2. Pingback: Skepticism or Cynicism for Obama Education Agenda? | Educational Policy Information

  3. I agree with everything you’ve said here, Paul. Like you, it’s just discouraging to see the rhetoric vs. the reality. In my school, a whole new culture is being entrenched where test scores overshadow every instructional decision, annual evaluations are in the back of every teacher’s mind, especially the ones who no longer are eligible for tenure, and teachers are expected to single-handedly manage disruptive students with little administrative or school-wide support. I would love to see the DOE put it’s money where it’s mouth is and fund more social workers, guidance counselors, behavior specialists and aides to provide direct support so teachers can implement interventions that will best support their students. The increasing standardization of the curriculums and testing are only serving to marginalize and alienate at-risk students even further.

    The dominant/power culture has long controlled the discourse by determining whose stories are told and which voices are heard from. You’re right on that we need to steer the conversation in more positive, uplifting directions. My previous comment was more of a concern that readers who didn’t understand the entirety of your messages might interpret your headline regarding the Obama’s administration calling for relaxing zero tolerance as merited optimism, when that’s clearly not the case. It gets tiring that teachers are asked to be superheroes while our elected officials who set the policies and control the purse strings get a pass.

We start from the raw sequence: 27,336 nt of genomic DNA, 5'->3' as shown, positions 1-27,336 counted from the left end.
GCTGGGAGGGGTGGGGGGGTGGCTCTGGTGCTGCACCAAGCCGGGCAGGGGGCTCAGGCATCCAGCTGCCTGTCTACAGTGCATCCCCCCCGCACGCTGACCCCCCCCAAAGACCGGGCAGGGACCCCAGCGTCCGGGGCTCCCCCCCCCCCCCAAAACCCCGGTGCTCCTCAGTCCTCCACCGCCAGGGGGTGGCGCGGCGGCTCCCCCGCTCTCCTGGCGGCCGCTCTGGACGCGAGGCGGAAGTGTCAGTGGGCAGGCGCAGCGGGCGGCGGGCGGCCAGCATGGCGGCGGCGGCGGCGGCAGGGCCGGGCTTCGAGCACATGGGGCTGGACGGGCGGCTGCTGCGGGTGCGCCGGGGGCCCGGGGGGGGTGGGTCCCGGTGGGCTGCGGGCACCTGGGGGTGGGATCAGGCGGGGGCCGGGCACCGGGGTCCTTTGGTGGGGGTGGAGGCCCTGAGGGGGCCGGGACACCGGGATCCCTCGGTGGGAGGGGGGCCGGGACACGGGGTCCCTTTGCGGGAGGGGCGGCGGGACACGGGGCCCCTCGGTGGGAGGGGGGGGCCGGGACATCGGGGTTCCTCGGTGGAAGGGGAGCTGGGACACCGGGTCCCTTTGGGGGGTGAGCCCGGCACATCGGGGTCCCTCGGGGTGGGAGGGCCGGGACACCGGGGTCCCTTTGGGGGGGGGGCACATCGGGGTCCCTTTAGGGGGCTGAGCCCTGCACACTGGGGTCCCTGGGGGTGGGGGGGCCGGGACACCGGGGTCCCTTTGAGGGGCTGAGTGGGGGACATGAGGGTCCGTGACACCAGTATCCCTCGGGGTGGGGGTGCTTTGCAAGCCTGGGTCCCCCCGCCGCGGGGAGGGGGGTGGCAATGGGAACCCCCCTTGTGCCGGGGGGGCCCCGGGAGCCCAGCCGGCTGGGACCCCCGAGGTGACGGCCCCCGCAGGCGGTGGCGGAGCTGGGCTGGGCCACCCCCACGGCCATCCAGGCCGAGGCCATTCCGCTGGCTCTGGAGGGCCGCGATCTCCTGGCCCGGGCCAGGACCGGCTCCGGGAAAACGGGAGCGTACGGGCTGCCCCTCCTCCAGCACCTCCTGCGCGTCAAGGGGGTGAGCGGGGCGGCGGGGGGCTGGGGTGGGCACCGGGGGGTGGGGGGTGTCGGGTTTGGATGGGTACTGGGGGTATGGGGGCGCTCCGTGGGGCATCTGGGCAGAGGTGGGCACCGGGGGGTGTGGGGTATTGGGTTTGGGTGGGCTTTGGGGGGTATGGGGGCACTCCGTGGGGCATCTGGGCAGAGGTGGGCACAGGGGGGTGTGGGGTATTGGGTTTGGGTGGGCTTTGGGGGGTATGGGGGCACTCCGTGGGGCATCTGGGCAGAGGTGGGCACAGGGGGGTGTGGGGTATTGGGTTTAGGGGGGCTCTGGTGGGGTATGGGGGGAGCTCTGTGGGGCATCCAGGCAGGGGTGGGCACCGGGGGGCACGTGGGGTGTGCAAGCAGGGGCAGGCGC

Thank you for lending your voice to the voiceless.

  4. Senator Obama gave us a preview of his ed policy when, in 2005 he had the Center for American Progress write his first education policy speech. The title, “Teaching Our Kids in a 21st Century Economy,” should have been a warning. Anytime someone in your house starts talking about 21st century skills, lock up your kids, and count the silverware. Obama’s speech called for instituting tougher standards and testing, creating mammoth data surveillance systems, paying teachers based on student test scores, and so on.

    Sound familiar? I mean the guy told us what he wanted to do. And then Presidential candidate,Obama repeated this message via satellite hookup at the American Federation of Teachers (AFT) convention in 2008 in Chicago. In the presence of the Obama aura–even via a video hookup–union delegates were unwilling to say, “Hell, no!” to his program for de-professionalizing teaching. Instead, they gave the video image a standing ovation. I was there, bearing witness–and remaining seated

    And, based on his promised education agenda, I didn’t vote for him. Either time. That doesn’t mean I voted for the other guy. I have voted Third (or 13th) Party since I woke up in the 1980ies. I never skip an election–always wanting my disgust with the two corrupt major parties to be registered.

  5. Pingback: Paul Thomas: Cynicism or Skepticism about the Obama Education Agenda? | Diane Ravitch's blog

  6. Pingback: Paul Thomas: Cynicism or Skepticism about the Obama Education Agenda? | Educational Policy Information